Give me neither poverty nor riches, but give me only my daily bread - Proverbs 30:8

Wednesday, April 2, 2014

{p,h,f,r} - Thailand

taking a moment to find joy in the little things

There really isn't anything little about a trip to Thailand, but the trip was HARD. I had to find joy in the little things to get me through this experience. 

There were so many beautiful flowers in Thailand - I'll be doing a separate post of all the flower pictures I took next week, so if you are interested in seeing a wide variety of different flowers, be sure to come back. 

Our friends live on 20 acres of an old 100 acre mango orchard.
We enjoyed walking around and exploring the property a bit.

We spent the last few days of our trip in Phuket - an island in southern Thailand. This area is Thailand's paradise, unfortunately there is so much tourism and they've (in my opinion) ruined their paradise.

sunset over the Andaman Sea

We met our Compassion child, Orm, on our first full day in Thailand. I'm so happy we met her, but it was not a fairy-tale meeting by any means. You can read more about the details and our time with Orm here.

Despite the hard times, there were a lot of happy moments and memories made on this trip. The girls loved riding in the back of the pick up truck - everyone does it in Thailand. They loved the speed boat ride, swimming in ponds, lakes and pools, snorkeling in the Andaman Sea, riding horses and seeing friends. 

Thailand has some interesting potato chip flavors. Both the lobster plate and sweet basil chips were too spicy to eat. Other flavors we didn't try included oyster, salmon and scallop. 

We saw several of these "vehicles" near the Thailand/Burma border. It's powered by a generator and moves pretty slowly, but it's much cheaper for the villagers to travel this way than by car or motorbike. 

What can I say? Squatty potties are an adventure in and of themselves.
You squat, pee and then rinse the toilet with the water. This was one of the nicer ones we saw.

I had really hoped we'd get a chance to ride an elephant, but instead my girls rode a goat! 
Almost as exciting.

One of the things that struck me most about Thailand was how much these people - this country - needs God. Every person needs God and every country is full of people who choose not to believe. But Thailand is 94% Buddhist and the idolatry of Buddhism and animism is apparent everywhere you look. The kind of Thailand is highly revered, and he's been a good king, but even he gets worshipped - there are posters and shrines to him everywhere, too.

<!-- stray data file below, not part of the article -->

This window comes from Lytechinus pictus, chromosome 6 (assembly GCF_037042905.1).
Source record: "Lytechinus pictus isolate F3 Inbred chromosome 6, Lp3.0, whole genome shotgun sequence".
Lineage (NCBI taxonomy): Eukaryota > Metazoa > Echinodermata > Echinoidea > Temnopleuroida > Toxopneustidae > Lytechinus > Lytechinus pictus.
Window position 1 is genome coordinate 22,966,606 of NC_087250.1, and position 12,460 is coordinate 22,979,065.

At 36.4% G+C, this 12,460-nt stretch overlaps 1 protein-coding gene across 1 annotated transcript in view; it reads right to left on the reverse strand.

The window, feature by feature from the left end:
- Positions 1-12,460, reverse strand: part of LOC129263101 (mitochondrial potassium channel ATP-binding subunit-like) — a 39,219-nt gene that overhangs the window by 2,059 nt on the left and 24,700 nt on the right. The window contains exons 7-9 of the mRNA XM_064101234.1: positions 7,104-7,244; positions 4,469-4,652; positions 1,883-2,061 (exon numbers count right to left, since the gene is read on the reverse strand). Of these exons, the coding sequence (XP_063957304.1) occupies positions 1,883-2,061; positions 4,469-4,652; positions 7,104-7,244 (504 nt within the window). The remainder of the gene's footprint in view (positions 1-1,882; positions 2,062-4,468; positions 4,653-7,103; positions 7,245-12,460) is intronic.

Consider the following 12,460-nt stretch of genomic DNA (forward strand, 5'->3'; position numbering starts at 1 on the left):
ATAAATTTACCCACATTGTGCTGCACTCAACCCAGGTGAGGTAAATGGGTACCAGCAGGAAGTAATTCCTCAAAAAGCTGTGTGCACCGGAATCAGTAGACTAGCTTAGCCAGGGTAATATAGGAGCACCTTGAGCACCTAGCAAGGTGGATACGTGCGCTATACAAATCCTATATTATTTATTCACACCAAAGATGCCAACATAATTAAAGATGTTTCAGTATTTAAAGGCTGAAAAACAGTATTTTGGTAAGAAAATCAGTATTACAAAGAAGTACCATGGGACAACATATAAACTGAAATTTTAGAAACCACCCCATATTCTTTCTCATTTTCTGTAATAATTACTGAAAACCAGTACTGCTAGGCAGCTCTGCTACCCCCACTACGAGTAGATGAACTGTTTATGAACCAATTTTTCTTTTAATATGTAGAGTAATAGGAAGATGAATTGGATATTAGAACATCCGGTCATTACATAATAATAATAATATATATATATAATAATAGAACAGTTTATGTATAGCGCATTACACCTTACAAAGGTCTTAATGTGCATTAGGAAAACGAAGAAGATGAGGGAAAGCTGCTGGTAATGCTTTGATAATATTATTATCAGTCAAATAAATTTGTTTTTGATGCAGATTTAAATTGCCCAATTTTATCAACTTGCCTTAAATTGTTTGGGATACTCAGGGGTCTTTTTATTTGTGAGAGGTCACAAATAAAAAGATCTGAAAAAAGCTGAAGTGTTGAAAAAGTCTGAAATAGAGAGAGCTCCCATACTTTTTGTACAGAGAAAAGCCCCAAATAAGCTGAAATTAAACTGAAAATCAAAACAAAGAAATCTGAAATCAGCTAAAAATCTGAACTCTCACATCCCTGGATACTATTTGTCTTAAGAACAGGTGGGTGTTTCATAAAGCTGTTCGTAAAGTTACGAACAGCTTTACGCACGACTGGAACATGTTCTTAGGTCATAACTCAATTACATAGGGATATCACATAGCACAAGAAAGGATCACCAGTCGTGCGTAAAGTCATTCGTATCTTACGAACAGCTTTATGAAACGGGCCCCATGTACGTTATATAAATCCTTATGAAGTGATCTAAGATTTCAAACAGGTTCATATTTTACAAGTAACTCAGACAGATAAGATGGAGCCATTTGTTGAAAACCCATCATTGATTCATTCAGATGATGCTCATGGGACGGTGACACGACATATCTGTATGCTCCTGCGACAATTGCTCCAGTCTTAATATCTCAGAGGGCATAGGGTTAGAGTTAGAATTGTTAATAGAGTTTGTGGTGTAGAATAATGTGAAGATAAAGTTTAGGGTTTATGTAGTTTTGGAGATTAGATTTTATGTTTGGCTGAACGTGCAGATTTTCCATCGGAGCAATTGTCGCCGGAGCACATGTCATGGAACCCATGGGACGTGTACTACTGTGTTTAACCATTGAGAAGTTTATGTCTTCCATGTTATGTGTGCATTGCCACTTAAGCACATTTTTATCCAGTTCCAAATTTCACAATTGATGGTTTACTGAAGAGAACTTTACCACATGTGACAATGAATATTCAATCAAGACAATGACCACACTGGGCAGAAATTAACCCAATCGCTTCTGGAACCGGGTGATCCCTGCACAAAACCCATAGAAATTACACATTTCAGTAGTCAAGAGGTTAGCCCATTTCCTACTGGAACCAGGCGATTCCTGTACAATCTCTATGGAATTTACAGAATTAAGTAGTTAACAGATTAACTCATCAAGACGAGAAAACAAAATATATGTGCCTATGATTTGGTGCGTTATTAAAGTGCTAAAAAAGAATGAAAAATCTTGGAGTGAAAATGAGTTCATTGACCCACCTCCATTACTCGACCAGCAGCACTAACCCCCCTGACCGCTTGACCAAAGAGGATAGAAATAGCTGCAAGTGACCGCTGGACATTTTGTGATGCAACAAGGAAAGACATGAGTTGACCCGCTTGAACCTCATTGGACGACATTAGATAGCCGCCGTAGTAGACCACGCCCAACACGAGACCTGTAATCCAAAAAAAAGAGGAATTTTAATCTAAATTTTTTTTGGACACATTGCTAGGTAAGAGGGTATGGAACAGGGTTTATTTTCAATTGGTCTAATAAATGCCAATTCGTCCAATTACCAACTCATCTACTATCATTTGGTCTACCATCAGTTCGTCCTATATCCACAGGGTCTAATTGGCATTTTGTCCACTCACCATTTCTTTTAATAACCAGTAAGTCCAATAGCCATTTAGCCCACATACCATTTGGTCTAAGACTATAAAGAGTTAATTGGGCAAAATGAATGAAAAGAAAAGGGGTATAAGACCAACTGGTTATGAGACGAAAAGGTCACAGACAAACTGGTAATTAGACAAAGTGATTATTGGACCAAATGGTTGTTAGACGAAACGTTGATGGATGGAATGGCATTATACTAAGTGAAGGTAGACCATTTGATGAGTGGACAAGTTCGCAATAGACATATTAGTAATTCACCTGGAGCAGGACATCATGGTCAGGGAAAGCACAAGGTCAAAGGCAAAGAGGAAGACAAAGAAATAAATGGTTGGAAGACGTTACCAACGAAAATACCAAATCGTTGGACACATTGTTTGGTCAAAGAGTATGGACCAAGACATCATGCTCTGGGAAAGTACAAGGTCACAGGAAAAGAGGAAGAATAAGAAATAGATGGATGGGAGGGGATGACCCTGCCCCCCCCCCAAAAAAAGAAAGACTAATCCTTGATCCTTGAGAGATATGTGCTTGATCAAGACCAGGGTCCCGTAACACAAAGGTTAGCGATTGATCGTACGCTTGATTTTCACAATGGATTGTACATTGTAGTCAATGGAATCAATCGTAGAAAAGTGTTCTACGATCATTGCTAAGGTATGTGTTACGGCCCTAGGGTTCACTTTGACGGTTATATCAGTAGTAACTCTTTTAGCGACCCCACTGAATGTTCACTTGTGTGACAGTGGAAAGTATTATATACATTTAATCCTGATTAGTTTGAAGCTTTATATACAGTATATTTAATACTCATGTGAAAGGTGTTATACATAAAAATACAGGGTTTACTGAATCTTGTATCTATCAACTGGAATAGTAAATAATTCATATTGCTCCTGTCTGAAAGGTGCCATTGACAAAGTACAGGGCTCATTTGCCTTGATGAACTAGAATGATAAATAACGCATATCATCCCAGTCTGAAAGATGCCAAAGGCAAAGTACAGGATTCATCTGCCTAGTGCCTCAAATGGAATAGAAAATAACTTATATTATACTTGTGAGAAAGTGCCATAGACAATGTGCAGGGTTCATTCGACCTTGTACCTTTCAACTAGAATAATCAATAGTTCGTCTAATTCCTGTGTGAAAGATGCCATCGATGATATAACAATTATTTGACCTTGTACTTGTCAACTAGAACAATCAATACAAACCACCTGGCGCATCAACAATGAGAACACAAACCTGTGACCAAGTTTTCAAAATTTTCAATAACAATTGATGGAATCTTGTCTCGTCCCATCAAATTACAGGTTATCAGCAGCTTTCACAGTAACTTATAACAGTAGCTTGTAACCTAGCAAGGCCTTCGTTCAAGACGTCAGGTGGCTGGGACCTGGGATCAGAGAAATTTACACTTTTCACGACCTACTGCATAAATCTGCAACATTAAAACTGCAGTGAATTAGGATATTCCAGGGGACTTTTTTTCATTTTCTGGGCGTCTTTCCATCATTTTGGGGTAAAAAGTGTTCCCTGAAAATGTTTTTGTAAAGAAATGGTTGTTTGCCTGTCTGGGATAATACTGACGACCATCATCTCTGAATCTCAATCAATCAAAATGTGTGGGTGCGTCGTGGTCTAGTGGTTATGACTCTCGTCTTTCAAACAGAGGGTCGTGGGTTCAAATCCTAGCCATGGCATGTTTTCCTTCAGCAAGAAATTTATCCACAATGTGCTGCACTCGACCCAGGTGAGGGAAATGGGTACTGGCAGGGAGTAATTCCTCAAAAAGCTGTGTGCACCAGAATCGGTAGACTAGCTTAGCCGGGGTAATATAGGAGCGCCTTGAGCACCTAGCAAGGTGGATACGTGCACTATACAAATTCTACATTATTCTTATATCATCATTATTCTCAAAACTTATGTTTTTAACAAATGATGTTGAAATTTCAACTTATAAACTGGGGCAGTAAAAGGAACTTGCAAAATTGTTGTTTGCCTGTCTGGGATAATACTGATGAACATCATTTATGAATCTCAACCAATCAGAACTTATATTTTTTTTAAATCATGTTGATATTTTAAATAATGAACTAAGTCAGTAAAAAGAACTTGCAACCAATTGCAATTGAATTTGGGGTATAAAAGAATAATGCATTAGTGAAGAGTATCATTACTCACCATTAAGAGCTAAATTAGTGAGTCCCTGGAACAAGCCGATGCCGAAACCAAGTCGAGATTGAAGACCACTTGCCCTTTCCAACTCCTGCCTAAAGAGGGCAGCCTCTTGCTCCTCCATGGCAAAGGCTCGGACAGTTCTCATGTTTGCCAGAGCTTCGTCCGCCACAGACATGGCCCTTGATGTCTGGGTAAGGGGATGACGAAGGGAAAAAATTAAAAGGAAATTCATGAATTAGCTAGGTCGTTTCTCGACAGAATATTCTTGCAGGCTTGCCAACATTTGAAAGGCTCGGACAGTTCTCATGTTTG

There are also many ethnic refugees who have been forced to leave Burma by the Burmese army. We had the wonderful opportunity to cross into Burma (illegally) and meet one group of Karen people. Some have left Burma and now live in Thailand, others live near the border, but on the Burma side. They have nothing, yet they welcomed us and extended hospitality to us by feeding us. I'll be writing more about this experience later. 

I've mentioned a couple times that this trip was was. There were 10 flights, 20 hours of driving, extremely hot conditions, mosquitoes, a sick child, a hurting back, a difficult language barrier, large tourist crowds, funny smells and tastes, disappointments, unmet expectations and more. Yet I saw and learned things about Thailand that I will remember forever. Things you can't learn from reading a book. I met people who are giving every day of their lives to help the oppressed. When I compare my life to theirs, I feel lazy and useless. 

I have many more stories and photos to share...I hope you'll come back to hear them.


  1. I love all the pictures! I can't imagine how much processing you have to do after such an intense trip!

  2. Jill, I can't even imagine how tired you are after the trip and all of the traveling you have done! But what an amazing opportunity you had with your family, despite the disappointments and hardships. I am looking forward to reading more about your trip, just make sure you get some rest!

  3. I read your post about your meeting with your compassion girl and pray that she and her family will truly come to know Jesus. I'm thankful you had a safe trip, and look forward to hearing more. Overseas trips are hard and challenging and perhaps others just "leave out" that part. Thanks for being honest!

  4. I'm so happy you had this experience, even if hard. My first trip to Thailand was in 1994. All I could think of was how much I wanted to get out of there. But then, I went back to teach school for two years in Bangkok. After that, I went back to live there for 6 years. It grows on you. It's always a bit hard, but then you adapt. I'm praying that I will be able to go back for a visit this year or next. There is so much that I give thanks for regarding those years living there, as I'm sure you do in your short visit! It changes you for sure. I can't wait for your other posts. Going to read about Orm, now.

  5. I can't even imagine what it would be like to go to a country like this, to process it all. Your photos are beautiful!

  6. What a FABULOUS experience! I'm really at a loss for words right now. Thank you so much for linking this up!!

  7. Such beautiful photos and it was so nice to read! I live in Thailand with my Thai husband and son, and so I can understand so many of the things you have written. I'm looking forward to reading more!

  8. Jill, I just read about your time with Orm and time with the Karen. I'm not sure when (hopefully when not if) I will be able to go back but I am glad for your partnership in prayer for Burmese refugees. Blessings as you process your trip! Will be praying for Orm too.